Our story about the London Transport Museum’s Hidden London show was Design Week’s most-read exhibition story of the year. Aiming to showcase the “secret subterranean world” of the city’s abandoned Tube stations, the exhibition recreated spaces like Down Street station, where Winston Churchill took refuge during the Blitz, and Aldwych’s “historic ticket office”, which featured the iconic green tiles used by architect Leslie Green.
The creation of the space was overseen by the museum’s head of design Sau-Fun Mo, who wanted to use the stations’ inherent eeriness to create “Scooby-Doo moments” for visitors. During the research period, she spent time in “spooky” underground tunnels where “no one wants to be the last one” left behind. The final product used audio-visual elements and embraced the environment’s naturally small spaces to replicate this.
The standout feature of the exhibition was the recreation of the dining room where Churchill took shelter during the Blitz. It was a particular challenge, according to Mo, since there was no official documentation of the shelter at Down Street, which was also the headquarters of the Railway Executive Committee.
Back in September, our guide to the must-see exhibitions at London Design Festival also gained attention. Many shows were led by conversations around sustainability. Furniture retailer Viaduct’s Waste Not, Want Not exhibition showcased what it thought were the studios leading the way in responsible design, with pieces exploring the need to minimise waste and maximise materials.
In a similar vein Amy Adams curation for the Koppel Project explored the growing trend of designers rejecting traditional functionality in favour of pieces that tell stories instead. Alternative materials and methods result in a more sustainable manufacturing method, and the exhibits looked to showcase this weird and wonderful world, with fabric made from tree bark, perfume made from tears and clothes made from tanned cow stomach being featured.
Half-way through the year, the V&A opened Food: Bigger than the Plate, which caught readers’ attention for its curation of “perfectly edible foods” like cheese grown from human bacteria, proteins derived from soil mould and salad grown underground.
Exploring the relationship between art and food, the exhibition asked how we as consumers might make more sustainable food choices, with both creative and proactive projects being featured to achieve this.
On one wall of the exhibition stood an expansive chicken family tree by Belgian artist Koen Vanmechelen, who began cross-breeding chickens 20 years ago to make a statement about farmers “designing poultry”. The more genetically diverse birds were eventually lauded by scientists for their strength and disease-resistant qualities and were, according to co-curator May Rosenthal Sloan, a great example of science following art.
The show also followed its own advice, shining a spotlight on its sustainability. Since high profile exhibitions are notoriously bad for waste and consumption, the team committed to reusing the materials after the show, either in future V&A exhibitions, or by donating pieces to schools, theatres or other museums.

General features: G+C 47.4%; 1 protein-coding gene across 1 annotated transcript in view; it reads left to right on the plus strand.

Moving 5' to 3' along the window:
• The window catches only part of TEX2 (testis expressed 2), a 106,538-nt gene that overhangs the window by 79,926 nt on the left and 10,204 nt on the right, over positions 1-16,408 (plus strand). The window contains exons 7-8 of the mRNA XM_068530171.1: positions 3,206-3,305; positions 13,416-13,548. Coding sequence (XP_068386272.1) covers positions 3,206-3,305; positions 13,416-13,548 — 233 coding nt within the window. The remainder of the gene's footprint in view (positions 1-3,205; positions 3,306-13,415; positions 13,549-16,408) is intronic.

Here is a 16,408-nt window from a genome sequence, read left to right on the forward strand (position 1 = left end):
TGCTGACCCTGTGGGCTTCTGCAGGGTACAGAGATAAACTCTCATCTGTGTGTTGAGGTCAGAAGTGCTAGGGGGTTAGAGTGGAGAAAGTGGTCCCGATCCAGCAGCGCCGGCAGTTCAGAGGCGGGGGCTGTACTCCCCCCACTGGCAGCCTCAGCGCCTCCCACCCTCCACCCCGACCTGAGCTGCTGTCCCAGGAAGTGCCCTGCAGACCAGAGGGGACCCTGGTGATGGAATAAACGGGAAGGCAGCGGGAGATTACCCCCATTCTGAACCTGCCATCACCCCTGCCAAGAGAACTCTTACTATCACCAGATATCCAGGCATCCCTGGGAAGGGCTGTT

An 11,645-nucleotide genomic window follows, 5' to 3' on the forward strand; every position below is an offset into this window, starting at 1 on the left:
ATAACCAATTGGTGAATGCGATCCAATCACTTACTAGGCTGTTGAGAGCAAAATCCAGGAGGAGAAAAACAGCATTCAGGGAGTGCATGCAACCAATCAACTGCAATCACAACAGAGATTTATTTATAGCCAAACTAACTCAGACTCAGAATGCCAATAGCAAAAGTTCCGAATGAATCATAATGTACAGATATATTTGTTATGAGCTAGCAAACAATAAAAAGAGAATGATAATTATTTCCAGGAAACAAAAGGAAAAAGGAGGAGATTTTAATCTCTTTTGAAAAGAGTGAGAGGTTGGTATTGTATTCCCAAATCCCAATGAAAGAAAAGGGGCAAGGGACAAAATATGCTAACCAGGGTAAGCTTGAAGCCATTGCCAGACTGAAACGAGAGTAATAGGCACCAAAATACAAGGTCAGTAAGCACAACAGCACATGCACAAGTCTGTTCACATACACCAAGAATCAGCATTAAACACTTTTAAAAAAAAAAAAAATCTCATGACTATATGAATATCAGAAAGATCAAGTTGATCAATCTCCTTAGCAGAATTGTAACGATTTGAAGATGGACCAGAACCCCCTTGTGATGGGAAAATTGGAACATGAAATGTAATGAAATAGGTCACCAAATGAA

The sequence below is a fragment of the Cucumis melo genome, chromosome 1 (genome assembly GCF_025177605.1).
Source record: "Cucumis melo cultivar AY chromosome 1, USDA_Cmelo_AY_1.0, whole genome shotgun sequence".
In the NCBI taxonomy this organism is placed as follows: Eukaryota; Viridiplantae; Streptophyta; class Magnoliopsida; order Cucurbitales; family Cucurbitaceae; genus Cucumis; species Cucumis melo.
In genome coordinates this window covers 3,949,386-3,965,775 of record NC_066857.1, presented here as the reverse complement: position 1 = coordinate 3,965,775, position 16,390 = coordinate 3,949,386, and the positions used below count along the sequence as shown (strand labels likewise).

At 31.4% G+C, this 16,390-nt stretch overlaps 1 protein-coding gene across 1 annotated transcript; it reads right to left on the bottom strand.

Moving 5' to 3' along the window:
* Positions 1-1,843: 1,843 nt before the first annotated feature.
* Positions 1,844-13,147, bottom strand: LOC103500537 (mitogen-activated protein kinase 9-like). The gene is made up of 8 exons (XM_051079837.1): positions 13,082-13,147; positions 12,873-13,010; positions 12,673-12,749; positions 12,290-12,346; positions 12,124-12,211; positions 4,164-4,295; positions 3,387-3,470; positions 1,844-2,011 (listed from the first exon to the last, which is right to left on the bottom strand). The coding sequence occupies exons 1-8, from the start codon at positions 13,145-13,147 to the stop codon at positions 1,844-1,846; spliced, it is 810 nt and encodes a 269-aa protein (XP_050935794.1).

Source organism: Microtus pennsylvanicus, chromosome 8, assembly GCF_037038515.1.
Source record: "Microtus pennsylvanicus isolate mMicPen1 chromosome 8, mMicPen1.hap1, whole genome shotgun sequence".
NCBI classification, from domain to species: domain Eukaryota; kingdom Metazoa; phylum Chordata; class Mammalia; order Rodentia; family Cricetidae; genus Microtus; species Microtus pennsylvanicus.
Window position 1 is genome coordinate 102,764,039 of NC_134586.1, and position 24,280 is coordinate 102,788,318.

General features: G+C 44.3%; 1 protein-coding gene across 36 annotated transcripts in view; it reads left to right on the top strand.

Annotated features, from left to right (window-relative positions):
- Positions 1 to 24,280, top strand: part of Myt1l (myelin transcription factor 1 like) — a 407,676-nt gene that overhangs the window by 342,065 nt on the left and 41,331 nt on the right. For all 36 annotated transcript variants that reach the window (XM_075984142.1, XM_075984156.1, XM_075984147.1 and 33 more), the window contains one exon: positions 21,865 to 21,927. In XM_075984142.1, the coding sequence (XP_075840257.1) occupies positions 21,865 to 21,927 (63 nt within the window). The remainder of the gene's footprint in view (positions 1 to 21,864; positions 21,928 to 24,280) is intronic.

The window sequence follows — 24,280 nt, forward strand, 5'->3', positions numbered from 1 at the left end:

But before the V&A made us question our eating habits, it saw “unparalleled” success with its blockbuster Christian Dior: Designer of Dreams exhibition. Charting the late fashion designer’s links to the UK, the show displayed 500 items, including 200 haute couture garments, accessories, photographs, magazines and illustrations.
The design of the exhibition was led by interior designers at Paris-based Agnece NC, with creative director Nathalie Crinière saying the main aim was to “give life” to the dresses, which were ultimately made to be worn rather than displayed in a museum.
With the House of Dior having dressed plenty of people of note and creating countless iconic fashion moments, highlights for the show included the dress worn by Princess Margaret on her 21st birthday, and the 1947 Bar Suit, the outfit that “caused a sensation and revolutionised the female silhouette”.
Due to huge demand, in May the V&A announced the show would be extending its run for another two months.
Topping off the five biggest exhibition stories of what was an undeniably sustainability-focused year was the Design Museum’s Get Onboard: Reduce. Reuse. Rethink. While the negative environmental impact caused by air travel is well documented when it comes to fuel and carbon emissions, this exhibition focused on what happens inside the cabin.
With a staggering 5.7 million tonnes of cabin waste generated on passenger flights each year, from things like single-use plastic in meals, earphones and food waste, the Design Museum asked how we might improve this, without deterring people from flying.
Split into four themes, the first section looked at the traditional airplane meal tray; the second at how we might reduce water waste in-flight; the third looked at how flight accessories like earphones, toiletries and literature could be improved; and the final section looked at innovative material development that could remedy all of this.
It was just one of several high-flying exhibitions for the Design Museum this year, which also enjoyed success with its Moving to Mars exhibition, which opened to a sold-out weekend, and its Stanley Kubrick retrospective, its most successful show to date.